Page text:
There were several other encounters of that sort, enough to make the days go by quickly. The piece at the top, Away From the Chaos, a 20″ by 24″ canvas has been garnering a lot of attention.  It has an interesting rhythm in the sky that has been making people stop and take notice.  One of the benefits of being in the gallery is watching how people react to different pieces from different artists, seeing how different colors and elements attract the viewer.  It’s a constant reminder of the elements that make a painting work and how important it is to keep those elements central to the piece.

So, even when it’s been slow in the gallery there are lesson to be learned.  Got to run and get ready for class…

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Shore Leave

It’s Sunday morning and I’m feeling a little draggy, a little empty in the fuel tank.  Don’t really feel like expounding on anything, least of all my work or myself.  I’ve got a Tom Waits song in my head and it just about fits the bill for a dose of early morning Sunday after Christmas, running low on caffeine, waiting for the newspaper  melancholia.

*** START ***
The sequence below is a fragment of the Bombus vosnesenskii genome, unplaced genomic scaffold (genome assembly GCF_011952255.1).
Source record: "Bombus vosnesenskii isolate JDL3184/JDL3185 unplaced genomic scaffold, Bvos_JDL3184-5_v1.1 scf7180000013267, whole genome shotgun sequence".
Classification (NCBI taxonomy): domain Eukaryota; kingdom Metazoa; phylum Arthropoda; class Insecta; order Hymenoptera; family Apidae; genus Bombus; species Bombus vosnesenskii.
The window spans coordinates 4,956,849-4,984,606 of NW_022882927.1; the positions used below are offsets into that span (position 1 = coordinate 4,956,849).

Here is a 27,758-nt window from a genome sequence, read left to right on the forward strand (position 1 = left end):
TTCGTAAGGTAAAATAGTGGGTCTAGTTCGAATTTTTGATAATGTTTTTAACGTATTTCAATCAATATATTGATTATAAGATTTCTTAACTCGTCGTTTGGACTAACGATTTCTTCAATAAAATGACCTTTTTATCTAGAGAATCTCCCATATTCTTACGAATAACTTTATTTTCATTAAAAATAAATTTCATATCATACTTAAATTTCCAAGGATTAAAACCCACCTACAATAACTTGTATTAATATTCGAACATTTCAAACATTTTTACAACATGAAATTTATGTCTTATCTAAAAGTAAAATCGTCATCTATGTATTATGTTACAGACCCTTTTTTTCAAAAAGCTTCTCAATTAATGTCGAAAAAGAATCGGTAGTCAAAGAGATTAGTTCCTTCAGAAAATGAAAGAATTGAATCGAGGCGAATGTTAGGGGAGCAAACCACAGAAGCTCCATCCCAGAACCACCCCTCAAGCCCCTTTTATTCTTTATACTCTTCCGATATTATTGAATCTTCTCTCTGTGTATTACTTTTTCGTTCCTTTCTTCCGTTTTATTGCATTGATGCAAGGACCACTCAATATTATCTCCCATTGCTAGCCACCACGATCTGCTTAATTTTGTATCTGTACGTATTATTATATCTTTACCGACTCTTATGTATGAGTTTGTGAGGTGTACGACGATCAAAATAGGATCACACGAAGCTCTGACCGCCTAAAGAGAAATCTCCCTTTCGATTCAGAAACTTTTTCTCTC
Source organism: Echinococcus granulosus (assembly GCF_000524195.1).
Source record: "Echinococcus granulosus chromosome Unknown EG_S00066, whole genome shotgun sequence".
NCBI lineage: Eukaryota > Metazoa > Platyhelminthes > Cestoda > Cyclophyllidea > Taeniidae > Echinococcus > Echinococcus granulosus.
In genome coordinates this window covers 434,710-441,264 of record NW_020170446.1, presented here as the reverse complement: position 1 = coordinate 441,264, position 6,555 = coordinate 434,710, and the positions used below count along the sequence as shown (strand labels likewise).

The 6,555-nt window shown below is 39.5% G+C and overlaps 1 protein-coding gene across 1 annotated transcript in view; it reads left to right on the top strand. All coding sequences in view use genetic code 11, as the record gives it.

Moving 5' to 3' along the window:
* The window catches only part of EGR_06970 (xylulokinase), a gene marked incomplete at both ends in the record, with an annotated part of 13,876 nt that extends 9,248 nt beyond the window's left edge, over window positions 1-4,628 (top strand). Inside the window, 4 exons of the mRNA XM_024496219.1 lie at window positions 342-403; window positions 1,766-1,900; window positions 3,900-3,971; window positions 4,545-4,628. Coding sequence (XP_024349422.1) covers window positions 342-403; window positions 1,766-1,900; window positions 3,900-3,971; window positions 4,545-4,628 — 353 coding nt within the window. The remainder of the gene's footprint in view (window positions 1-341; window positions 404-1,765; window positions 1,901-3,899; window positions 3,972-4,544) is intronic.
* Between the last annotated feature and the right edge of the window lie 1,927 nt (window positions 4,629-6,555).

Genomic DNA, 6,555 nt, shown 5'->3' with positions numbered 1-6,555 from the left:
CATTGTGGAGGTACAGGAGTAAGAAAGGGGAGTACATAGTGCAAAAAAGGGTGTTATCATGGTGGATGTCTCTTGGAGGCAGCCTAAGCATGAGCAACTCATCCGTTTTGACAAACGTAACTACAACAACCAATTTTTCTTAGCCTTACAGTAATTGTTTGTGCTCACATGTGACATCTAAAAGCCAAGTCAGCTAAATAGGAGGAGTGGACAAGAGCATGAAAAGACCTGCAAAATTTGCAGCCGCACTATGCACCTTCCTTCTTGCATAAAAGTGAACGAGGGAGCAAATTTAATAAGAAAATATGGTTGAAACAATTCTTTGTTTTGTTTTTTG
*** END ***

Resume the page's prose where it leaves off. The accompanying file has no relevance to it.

Here’s Shore Leave from Tom Waits’ album, Swordfishtrombones , which is one of my favorites from him.

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Well, it’s the day after Christmas and today I’m starting a five day stint, filling in for owner Linda Gardner at the West End Gallery.  It’s something I haven’t done for well over a decade and as the day has approached I’ve become more and more nervous at the prospect.  I’m afraid my people skills will have deteriorated a bit during those years spent in the studio when the only contact with people in a gallery was confined to an hour or two a few times a year at my openings.

I’m hoping they return.  Quickly.

Over this time at the gallery, I will be bringing out a few pieces from the studio that haven’t been shown in a number of years.  One such painting is the one shown above, Stranger (In a Strange Land), which has been a favorite of mine for a long time.  This 12″ by 36″ piece is considered one of my “dark” pieces, very densely colored over a black ground.  I never saw many of the pieces that are considered “dark” as being truly dark but this particular painting fits the billing.  It has a deep, dark background and there is a palpable sense of being adrift in an alien landscape throughout the scene.   Everything looks somewhat familiar but there’s a dimension beyond the norm, one that lifts the veil and reveals something unrecognizable, something that can’t be deciphered.  Like hearing the clicking language of African tribes for the first time.